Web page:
07/16/2013, 00.00
PHILIPPINES
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Manila's deal with Muslim rebels leaves everyone unhappy, but brings hope for peace

"There is a lot of grumbling," a Catholic source tells AsiaNews. "There is a perception that money and positions of power are going to a group that did not live up to its commitments in the past. However, we must continue to hope in a better future. "

Manila (AsiaNews) - The peace agreement between the Filipino government and the rebel Moro Islamic Liberation Front "is not easy to understand. On the one hand, there is a lot of grumbling, especially among Christians, who do not trust what Muslims might do. On the other, there is hope that history, after 40 years, will not repeat itself and that we shall reach true peace," a Catholic source, anonymous for security reasons, told AsiaNews.

After eight months of negotiations, representatives of the Filipino government and of Mindanao separatists signed in Kuala Lumpur a first basic agreement on the economic and political life of the predominantly Muslim province.

However, the final deal seems to have upset a good portion of the Filipino population, which accuses the government, and President Benigno Aquino, of "selling out" the natural resources of the area.

The Moro Islamic Liberation Front (MILF) is an armed group that has been trying to achieve independence for mineral-rich Mindanao for the past few decades. The war has cost the lives of thousands of people and has prevented the parties from exploiting the area's rich mineral resources worth an estimated US$ 312 billion.

At present, local per capita income is around US$ 599 a year, about a quarter of the national average and the lowest in the country's 17 regions.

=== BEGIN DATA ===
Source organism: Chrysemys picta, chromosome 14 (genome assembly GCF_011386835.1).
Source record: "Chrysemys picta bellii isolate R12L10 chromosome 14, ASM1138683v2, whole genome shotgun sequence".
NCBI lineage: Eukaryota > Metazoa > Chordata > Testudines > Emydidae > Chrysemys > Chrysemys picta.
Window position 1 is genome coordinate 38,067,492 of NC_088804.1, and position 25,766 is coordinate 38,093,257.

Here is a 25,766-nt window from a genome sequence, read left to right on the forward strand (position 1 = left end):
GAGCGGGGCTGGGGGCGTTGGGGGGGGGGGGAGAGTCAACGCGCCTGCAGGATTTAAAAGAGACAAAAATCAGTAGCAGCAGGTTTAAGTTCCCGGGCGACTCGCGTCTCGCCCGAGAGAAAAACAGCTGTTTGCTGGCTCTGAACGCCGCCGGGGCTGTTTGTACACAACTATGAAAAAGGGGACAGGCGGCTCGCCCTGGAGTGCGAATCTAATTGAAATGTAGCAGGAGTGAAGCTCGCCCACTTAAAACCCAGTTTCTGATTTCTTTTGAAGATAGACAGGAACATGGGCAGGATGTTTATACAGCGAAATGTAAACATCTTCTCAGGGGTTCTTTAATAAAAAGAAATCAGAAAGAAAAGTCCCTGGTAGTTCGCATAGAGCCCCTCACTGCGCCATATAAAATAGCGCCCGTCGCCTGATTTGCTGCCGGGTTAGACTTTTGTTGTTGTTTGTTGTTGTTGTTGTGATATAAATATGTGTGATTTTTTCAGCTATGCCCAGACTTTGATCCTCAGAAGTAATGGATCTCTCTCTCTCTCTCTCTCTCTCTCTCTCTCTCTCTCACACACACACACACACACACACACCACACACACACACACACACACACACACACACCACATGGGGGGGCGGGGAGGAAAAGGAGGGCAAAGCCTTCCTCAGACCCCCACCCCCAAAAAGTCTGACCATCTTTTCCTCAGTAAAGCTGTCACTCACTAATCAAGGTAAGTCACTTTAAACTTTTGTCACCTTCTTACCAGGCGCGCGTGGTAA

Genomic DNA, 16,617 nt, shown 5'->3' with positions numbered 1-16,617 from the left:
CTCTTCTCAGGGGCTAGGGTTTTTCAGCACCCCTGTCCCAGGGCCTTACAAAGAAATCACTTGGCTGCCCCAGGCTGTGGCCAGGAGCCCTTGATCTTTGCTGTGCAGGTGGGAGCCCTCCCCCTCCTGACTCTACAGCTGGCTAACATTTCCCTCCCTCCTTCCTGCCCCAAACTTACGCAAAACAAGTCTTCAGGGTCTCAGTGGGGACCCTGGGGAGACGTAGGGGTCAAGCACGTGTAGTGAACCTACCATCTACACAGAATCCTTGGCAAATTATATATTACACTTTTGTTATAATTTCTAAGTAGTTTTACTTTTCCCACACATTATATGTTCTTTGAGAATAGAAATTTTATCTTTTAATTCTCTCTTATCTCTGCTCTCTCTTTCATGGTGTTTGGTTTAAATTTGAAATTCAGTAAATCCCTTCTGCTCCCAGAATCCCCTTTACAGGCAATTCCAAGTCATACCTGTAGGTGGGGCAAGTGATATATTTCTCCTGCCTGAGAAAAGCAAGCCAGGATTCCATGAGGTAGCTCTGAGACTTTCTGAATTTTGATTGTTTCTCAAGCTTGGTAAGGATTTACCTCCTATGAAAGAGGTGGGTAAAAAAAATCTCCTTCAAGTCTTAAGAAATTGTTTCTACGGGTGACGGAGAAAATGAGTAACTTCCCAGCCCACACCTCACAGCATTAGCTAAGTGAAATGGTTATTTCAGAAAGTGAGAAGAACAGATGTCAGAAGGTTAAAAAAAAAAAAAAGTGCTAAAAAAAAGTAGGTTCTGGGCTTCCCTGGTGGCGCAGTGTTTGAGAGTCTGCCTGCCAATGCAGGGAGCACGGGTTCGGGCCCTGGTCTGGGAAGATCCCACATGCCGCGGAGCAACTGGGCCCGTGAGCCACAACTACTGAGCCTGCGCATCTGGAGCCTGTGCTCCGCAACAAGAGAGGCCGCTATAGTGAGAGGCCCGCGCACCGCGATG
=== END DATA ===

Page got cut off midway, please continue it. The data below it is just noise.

In Kuala Lumpur, where the talks were held, an agreement in principle was reached that would allocate to the newly formed local government 75 per cent of all revenues from gold, copper, zinc, lead and other mineral resources extracted from the autonomous areas.

In addition, half of the proceeds from the sale of locally generated energy would be in MILF's hands.

Local taxes and annual grants to finance and manage autonomy are now on the table. However, the real hurdle will be the rebels' disarmament, which is under discussion at present.

The government wants a complete ceasefire with all weapons handed in. The rebels want a certain margin to retain a local police force.

Christians, the source told AsiaNews, "have always been wary of these forms of agreement. It is an old story, which starts with the Moro National Liberation Front (MNLF, created in the 60s), the first group that sought Mindanao independence. Even though an agreement was reached, it did not lead to anything. After the signing, in fact, the group split, giving rise to the MILF, and now the thing is repeating itself. "

The danger, he added, "is that in the end people only talk about money. When autonomous regions are set up, the leaders of the various groups take money and positions of power, and show little interest in keeping the peace or their pledges."

"Even now, the MILF split and its breakaway members have created another group (the Bangsamoro Islamic Freedom Fighters was set up in 2008 for the purpose of total independence). The fear is that in a few years we shall have to deal with them again."

However, the source concluded by noting that "there is always hope that this time might be the beginning of something different and better."

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Mindanao: MILF leader says peace can stop violence among young people
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Peace between Moro rebels and government near
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